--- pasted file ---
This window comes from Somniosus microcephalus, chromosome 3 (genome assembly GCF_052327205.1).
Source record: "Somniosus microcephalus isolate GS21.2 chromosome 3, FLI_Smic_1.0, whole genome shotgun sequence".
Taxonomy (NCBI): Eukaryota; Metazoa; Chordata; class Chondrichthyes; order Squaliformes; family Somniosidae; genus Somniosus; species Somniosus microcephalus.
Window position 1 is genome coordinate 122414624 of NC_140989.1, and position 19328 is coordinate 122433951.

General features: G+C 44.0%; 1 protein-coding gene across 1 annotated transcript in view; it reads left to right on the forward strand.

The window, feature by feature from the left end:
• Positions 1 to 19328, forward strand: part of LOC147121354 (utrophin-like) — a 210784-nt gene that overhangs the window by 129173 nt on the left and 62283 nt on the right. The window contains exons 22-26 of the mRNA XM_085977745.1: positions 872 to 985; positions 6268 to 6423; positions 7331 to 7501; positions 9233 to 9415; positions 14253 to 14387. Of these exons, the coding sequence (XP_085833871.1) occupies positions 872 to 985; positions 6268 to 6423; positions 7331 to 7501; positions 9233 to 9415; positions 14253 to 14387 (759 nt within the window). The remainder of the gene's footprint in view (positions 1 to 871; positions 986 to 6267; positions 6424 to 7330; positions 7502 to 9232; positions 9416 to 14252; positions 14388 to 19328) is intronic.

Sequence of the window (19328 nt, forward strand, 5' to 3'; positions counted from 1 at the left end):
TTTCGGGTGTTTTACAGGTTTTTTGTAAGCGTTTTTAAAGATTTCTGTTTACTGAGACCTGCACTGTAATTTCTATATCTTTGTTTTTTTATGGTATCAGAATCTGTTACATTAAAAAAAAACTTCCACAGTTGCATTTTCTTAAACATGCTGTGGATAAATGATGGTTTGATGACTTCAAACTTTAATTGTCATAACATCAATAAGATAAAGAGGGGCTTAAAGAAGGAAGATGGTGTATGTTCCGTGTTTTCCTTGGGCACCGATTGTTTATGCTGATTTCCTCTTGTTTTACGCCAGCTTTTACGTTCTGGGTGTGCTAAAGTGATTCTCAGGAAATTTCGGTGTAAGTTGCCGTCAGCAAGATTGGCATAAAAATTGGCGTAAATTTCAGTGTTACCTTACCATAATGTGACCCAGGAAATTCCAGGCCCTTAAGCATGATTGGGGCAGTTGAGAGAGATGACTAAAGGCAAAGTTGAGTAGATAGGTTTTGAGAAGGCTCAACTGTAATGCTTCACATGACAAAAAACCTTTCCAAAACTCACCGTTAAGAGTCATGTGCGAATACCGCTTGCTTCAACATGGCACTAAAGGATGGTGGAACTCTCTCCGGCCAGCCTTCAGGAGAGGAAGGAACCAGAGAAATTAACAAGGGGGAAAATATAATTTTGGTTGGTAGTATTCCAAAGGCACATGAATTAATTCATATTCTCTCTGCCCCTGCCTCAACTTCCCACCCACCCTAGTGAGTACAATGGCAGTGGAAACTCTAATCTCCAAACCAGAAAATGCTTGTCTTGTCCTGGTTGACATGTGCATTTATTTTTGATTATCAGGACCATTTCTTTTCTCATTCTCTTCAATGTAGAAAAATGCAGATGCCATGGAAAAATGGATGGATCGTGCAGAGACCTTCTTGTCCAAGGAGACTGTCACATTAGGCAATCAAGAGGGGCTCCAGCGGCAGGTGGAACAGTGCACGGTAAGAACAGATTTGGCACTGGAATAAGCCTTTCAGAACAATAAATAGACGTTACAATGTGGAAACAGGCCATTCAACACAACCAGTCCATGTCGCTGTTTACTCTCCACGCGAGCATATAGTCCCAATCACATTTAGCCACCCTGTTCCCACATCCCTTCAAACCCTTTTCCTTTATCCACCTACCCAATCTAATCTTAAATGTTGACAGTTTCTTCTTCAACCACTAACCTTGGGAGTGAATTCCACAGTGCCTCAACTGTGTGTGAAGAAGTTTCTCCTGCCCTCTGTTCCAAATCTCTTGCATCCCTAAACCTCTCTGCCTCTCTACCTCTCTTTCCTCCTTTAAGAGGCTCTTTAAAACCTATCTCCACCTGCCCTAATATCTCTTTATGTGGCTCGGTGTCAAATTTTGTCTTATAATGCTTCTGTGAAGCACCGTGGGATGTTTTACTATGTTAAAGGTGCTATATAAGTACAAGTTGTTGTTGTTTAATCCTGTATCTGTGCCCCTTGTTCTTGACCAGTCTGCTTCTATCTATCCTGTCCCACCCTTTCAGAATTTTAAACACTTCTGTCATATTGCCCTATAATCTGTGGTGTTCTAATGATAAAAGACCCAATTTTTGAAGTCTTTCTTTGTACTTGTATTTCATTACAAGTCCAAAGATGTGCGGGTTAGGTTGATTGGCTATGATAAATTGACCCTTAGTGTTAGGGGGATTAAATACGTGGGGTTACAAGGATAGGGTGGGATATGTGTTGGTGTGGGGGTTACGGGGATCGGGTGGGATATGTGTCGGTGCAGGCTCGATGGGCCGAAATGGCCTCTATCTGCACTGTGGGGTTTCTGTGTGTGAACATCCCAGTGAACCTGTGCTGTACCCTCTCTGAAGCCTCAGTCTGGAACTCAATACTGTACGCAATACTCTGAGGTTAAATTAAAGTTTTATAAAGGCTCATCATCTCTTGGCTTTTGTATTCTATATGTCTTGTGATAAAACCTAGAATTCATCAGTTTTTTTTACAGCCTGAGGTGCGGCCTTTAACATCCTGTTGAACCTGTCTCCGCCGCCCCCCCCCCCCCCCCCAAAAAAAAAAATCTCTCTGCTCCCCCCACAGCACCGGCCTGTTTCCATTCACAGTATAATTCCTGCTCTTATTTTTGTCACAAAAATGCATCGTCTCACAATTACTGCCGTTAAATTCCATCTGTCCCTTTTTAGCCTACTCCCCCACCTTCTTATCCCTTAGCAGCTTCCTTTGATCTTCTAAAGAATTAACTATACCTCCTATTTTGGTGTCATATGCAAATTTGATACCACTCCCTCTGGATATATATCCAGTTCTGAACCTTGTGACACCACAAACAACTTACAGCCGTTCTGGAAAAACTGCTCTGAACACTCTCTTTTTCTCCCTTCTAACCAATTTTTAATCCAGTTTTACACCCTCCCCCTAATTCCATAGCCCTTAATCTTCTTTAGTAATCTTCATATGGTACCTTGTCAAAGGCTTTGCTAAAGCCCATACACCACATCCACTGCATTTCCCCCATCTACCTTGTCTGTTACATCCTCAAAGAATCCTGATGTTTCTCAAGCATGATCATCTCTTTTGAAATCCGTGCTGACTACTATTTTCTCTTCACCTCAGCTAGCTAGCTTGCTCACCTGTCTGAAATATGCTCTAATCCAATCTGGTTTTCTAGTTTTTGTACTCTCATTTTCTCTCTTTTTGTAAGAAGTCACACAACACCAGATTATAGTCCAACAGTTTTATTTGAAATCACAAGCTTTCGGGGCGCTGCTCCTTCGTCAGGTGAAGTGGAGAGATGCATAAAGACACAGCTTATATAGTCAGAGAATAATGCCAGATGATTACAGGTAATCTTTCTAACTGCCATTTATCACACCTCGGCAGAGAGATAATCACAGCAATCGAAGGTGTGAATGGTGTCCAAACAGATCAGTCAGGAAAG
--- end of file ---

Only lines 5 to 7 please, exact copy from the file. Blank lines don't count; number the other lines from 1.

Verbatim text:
General features: G+C 44.0%; 1 protein-coding gene across 1 annotated transcript in view; it reads left to right on the forward strand.

The window, feature by feature from the left end:
• Positions 1 to 19328, forward strand: part of LOC147121354 (utrophin-like) — a 210784-nt gene that overhangs the window by 129173 nt on the left and 62283 nt on the right. The window contains exons 22-26 of the mRNA XM_085977745.1: positions 872 to 985; positions 6268 to 6423; positions 7331 to 7501; positions 9233 to 9415; positions 14253 to 14387. Of these exons, the coding sequence (XP_085833871.1) occupies positions 872 to 985; positions 6268 to 6423; positions 7331 to 7501; positions 9233 to 9415; positions 14253 to 14387 (759 nt within the window). The remainder of the gene's footprint in view (positions 1 to 871; positions 986 to 6267; positions 6424 to 7330; positions 7502 to 9232; positions 9416 to 14252; positions 14388 to 19328) is intronic.